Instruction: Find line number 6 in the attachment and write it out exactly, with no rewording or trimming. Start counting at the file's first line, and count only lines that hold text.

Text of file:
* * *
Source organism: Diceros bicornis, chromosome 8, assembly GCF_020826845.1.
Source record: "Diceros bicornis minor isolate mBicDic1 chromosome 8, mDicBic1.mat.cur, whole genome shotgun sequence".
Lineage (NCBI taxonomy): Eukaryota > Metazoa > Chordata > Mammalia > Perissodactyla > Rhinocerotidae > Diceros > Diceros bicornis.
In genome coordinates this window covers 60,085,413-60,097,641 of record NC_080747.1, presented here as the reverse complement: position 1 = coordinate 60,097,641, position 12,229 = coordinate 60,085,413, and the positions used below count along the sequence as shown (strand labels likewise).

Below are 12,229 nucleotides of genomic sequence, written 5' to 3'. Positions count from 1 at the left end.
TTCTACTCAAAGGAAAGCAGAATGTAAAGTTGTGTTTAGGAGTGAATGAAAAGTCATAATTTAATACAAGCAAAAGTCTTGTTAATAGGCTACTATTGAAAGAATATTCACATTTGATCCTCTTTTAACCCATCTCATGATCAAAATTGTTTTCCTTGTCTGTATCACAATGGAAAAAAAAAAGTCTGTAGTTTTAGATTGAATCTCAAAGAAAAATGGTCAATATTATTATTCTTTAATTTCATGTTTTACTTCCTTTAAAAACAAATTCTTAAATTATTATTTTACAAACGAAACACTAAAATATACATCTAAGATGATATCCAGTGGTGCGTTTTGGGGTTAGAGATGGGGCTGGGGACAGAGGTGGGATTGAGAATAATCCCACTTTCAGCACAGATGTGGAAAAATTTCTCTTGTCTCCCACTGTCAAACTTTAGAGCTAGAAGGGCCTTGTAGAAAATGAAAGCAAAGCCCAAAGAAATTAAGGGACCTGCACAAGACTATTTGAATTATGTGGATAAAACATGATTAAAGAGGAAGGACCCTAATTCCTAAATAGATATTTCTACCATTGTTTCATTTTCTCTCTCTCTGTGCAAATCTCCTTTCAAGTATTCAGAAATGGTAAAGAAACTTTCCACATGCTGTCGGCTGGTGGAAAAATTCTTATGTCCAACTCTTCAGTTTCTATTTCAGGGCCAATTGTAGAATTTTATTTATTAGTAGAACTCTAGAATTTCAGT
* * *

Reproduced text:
TTCTACTCAAAGGAAAGCAGAATGTAAAGTTGTGTTTAGGAGTGAATGAAAAGTCATAATTTAATACAAGCAAAAGTCTTGTTAATAGGCTACTATTGAAAGAATATTCACATTTGATCCTCTTTTAACCCATCTCATGATCAAAATTGTTTTCCTTGTCTGTATCACAATGGAAAAAAAAAAGTCTGTAGTTTTAGATTGAATCTCAAAGAAAAATGGTCAATATTATTATTCTTTAATTTCATGTTTTACTTCCTTTAAAAACAAATTCTTAAATTATTATTTTACAAACGAAACACTAAAATATACATCTAAGATGATATCCAGTGGTGCGTTTTGGGGTTAGAGATGGGGCTGGGGACAGAGGTGGGATTGAGAATAATCCCACTTTCAGCACAGATGTGGAAAAATTTCTCTTGTCTCCCACTGTCAAACTTTAGAGCTAGAAGGGCCTTGTAGAAAATGAAAGCAAAGCCCAAAGAAATTAAGGGACCTGCACAAGACTATTTGAATTATGTGGATAAAACATGATTAAAGAGGAAGGACCCTAATTCCTAAATAGATATTTCTACCATTGTTTCATTTTCTCTCTCTCTGTGCAAATCTCCTTTCAAGTATTCAGAAATGGTAAAGAAACTTTCCACATGCTGTCGGCTGGTGGAAAAATTCTTATGTCCAACTCTTCAGTTTCTATTTCAGGGCCAATTGTAGAATTTTATTTATTAGTAGAACTCTAGAATTTCAGT